We like to create final event and history charts using PowerPoint. Until now it has been difficult to near downright impossible to export the images out for super high resolution printing. After hours of frustration we finally discovered how to export bmp images from Power Point to around 700mb and 13500 x 18000 pixels. There seems to be a barrier at this point with this procedure and it will NOT go any larger than 700mb. That said this level of resolution is probably more than adequate for even commercial printing. We hope that this guide will help you get the most out of PowerPoint.
This procedure works by simply enlarging the raster graphics that PowerPoint uses by doing a super large virtual print. This enlarges your raster graphics without losing any quality. (Imported images may be stretched. So use super high res. photos when importing into your PowerPoint.) Then you simply save your virtual print using the Poster Printer program. It's basically that simple.
Make sure you meet the above requirements and have install the above free programs.
Open your PowerPoint presentation. (If you are making charts or highly detailed drawings you must first set your page size to the maximum dimensions in PowerPoint BEFORE YOU CREATE THEM.)
Select the slide you wish to print. (It's highly recommended that you only do one slide at a time due to the very large file sizes.)
Click file, print.
Select "Poster Printer" for the printer.
Click the printer "properties" button.
Select "PDFCreator" for the output of Poster Printer.
Click the "configure" button.
Click the "advanced" button.
Select "PostScript Custom Page Size" from the paper size dropdown menu.
Click the "Edit Custom Page Size" button that is now present.
Enter a width of 45 inches and a height of 60 inches. (These are the approximate dimensions for an 8.5x11 sheet blown up. You can also reverse these dimensions for horizontal type slides. These numbers can be adjusted to just about anything as long as you don't exceed 2700 square inches. Hint: Get out the calculator if you are going to play with these.)
Select a DPI setting of 300. (The default is usually 600.) (Higher DPI's than 300 with the above width and height will usually cause partial image loss during the next steps.)
Click OK 3 times to bring you back to the main print window.
Select "current slide". (It's highly recommended that you only do one slide at a time due to very large file sizes.)
Make sure that "color" is selected.
Check the "scale to fit paper" box.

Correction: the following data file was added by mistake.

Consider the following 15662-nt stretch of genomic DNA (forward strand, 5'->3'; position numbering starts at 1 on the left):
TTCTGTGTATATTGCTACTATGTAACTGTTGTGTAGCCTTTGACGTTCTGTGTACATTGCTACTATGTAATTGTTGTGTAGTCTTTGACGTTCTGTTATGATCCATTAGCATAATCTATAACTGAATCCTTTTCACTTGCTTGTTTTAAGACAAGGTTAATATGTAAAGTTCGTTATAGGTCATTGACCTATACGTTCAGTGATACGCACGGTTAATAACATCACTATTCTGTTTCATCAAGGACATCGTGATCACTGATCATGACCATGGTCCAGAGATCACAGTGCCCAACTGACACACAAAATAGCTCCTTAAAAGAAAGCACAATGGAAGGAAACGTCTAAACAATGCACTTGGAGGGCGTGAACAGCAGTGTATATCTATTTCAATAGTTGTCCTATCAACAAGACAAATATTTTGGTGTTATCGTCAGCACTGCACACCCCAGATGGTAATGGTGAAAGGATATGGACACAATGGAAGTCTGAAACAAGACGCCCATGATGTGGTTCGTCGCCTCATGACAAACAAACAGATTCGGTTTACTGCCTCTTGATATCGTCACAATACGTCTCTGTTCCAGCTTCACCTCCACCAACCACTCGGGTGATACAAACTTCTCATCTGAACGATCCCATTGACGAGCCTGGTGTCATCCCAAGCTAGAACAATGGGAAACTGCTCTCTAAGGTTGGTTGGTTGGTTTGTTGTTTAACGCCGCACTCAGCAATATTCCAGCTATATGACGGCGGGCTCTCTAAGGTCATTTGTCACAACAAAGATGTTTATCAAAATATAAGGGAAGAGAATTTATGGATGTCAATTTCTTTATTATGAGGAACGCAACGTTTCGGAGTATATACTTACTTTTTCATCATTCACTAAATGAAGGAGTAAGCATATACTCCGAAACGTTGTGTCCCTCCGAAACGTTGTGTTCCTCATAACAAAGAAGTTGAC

The Poster Printer spooler will be seen for a moment while your image is processed in at this very large size.
Congratulations you have now exported your image to approximately the maximum page dimensions of PowerPoint.
The Poster Printer Utility window should now be open. Your image should be shown in the middle.
Click file, save original page as a bitmap. This opens the file save box.
Select your directory and filename.
Select 300 DPI.
Review the stats that are available, they should reflect your original page dimensions and your output dimensions. It is critical at this step to make sure that the file size being reported is just under 700mb. Anything larger and IT WILL FAIL. (I don't understand this limitation, but it's definitely there.) If your file size is over 700mb for some reason, you will need to cancel the print and go back to step 12 and reduce the dimensions slightly. (Yes this a pain, but we spent hours finding these numbers for you. Don't complain!)
A popup box will open confirming the file size and that you are sure you want to save a bitmap this large. Click OK.
As long as your image was less than 700mb it should have saved correctly.
You can now use your favorite photo editor to crop it further if needed, resize, or save as jpg, tiff, etc. (If you need a FREE high quality photo editor try GIMP. We use it exclusively.)
If you want to save this large exported image to a pdf you can simply click print in the Poster Printer Utility Window with the PDFCreator as the selected printer and it will allow you to save it as a super high resolution PDF file. Yes, you could have done that directly from PowerPoint, BUT that quality is much higher doing it through Poster Printer. Why is this? I have NO IDEA, but IT WORKS!
You can also go back to your Power Point slide again and print to Poster Print to achieve EXTREMELY LARGE posters/charts on nothing but 8.5x11 or legal paper by simply selecting your real physical printer then enlarging the zoom function in the Poster Printer Utility window to achieve the desired size. Then all you have to do is carefully tape together the printed sheets (backside works best but is difficult) and you now have a great big wall poster of your work/chart. (Click here for a step by step guide on how to do this.)
Enjoy and consider donating to support this ministry! You will not find another way to export to this high of a resolution from PowerPoint anywhere else on the web. (At least that we have found, and we been doing this several years.) God bless.